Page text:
And with the size and scope of the U.S. economy, opportunities for those with broader business models are even more expansive.
Americans know how to take advantage when opportunities present themselves -- it's the American spirit.
And that spirit makes the U.S. workforce a desired partner in developing successful businesses for our Saudi friends.
Two years ago, President Obama launched SelectUSA, a government-wide initiative to attract and retain direct investment in the United States.
SelectUSA operates out of ITA and we will work with companies and investors looking to establish or expand their operations in the United States.
We will connect companies with cities, states and regions where they’d like to invest.
We’ll provide ombudsman services, information, help to facilitate conversations with the Departments of State, Treasury, Defense and Homeland Security, or other entities as needed.
We’re doing this because FDI is very important to the U.S. economy and is a big source of American jobs.
In 2012, nearly $161 billion in FDI flowed into the United States.
The latest figures from 2011 indicate that U.S. affiliates of foreign firms employed 5.6 million U.S. workers.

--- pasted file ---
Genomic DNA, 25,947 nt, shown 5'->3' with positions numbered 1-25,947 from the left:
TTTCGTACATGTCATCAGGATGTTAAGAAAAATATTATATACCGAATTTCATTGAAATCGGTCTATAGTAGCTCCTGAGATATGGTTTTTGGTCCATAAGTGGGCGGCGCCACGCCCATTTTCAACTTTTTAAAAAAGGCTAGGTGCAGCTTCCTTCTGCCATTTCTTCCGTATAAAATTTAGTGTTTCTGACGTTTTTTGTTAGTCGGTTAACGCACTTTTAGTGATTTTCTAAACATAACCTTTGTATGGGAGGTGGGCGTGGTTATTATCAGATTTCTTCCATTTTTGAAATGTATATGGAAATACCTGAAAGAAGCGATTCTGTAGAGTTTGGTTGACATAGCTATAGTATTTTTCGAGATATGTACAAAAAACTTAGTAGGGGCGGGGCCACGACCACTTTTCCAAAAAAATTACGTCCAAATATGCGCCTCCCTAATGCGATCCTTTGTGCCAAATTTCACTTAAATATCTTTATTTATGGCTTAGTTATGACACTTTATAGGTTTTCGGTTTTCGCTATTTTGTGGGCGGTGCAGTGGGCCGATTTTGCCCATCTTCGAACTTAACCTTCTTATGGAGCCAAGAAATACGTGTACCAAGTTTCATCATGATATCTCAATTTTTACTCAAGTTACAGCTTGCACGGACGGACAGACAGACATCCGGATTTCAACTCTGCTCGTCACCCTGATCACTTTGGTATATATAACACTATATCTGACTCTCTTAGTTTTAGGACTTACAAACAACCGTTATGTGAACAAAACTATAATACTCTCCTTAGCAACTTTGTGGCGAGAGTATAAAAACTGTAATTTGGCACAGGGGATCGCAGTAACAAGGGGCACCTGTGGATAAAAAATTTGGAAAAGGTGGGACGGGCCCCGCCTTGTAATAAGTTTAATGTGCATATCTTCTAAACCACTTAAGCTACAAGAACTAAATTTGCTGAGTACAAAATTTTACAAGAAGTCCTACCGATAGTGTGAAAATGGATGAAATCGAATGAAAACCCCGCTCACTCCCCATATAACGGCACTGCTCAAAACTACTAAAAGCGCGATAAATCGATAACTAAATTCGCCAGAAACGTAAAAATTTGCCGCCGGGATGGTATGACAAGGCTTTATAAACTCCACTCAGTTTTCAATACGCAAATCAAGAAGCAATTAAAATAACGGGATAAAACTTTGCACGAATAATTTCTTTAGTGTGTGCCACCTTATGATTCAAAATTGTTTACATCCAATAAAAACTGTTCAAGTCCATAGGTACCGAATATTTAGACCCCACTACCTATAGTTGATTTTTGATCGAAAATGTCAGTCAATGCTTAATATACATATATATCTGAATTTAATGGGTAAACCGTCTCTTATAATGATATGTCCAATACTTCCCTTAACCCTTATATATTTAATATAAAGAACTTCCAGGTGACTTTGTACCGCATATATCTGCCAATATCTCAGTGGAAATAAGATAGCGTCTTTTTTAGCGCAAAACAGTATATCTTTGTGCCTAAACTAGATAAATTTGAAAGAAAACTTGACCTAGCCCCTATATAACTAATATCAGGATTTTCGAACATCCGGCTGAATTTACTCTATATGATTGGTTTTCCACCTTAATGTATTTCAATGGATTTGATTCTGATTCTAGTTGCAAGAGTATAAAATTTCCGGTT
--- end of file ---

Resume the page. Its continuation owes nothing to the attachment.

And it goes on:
To that end, we are very excited to be hosting the first-ever SelectUSA 2013 Investment Summit in Washington, D.C. on October 31 and November 1 of this year.
This is where companies and investors will be able to connect directly with economic development organizations from across the country and with officials from the U.S. government.
Representatives of companies from more than 60 countries have registered to attend.
I understand that there are already three Saudi Arabian companies that will be attending.
We are hoping for many more to register in the coming days.
Additionally, economic development organizations from 42 states will be there and we have four cabinet secretaries speaking and more than a dozen top CEOs joining us.
This is going to be a real world-class event that will be hosted by President Obama and Secretary Pritzker.
I encourage all of you to join us at what promises to be an outstanding summit.
To learn all about the summit, you can visit www.selectusasummit.com.
Americans and Saudis live in a world of globalization.
The pace of technological change is astounding.
The extent and speed with which innovations in one country cross borders through the exchange of goods, capital, and ideas is unprecedented.
Chief among the opportunities that globalization gives rise to is the prospect of higher growth and higher living standards.
Saudis and Americans can take advantage of globalization to create a better future for our children by joining hands in investing in each other’s countries.
All the individual parts of the U.S.-Saudi relationship, business-to-business, energy, bilateral trade and investment, government to government, and strategic cooperation, are collectively vitally important to both nations.
Let’s continue to grow that relationship in the years to come for the benefit of our two countries and citizens.
Again, my thanks to Dr. Alrabiah and the forum organizers for the invitation to speak today.
I wish each and all of you all the best.
Thank you and have a great day.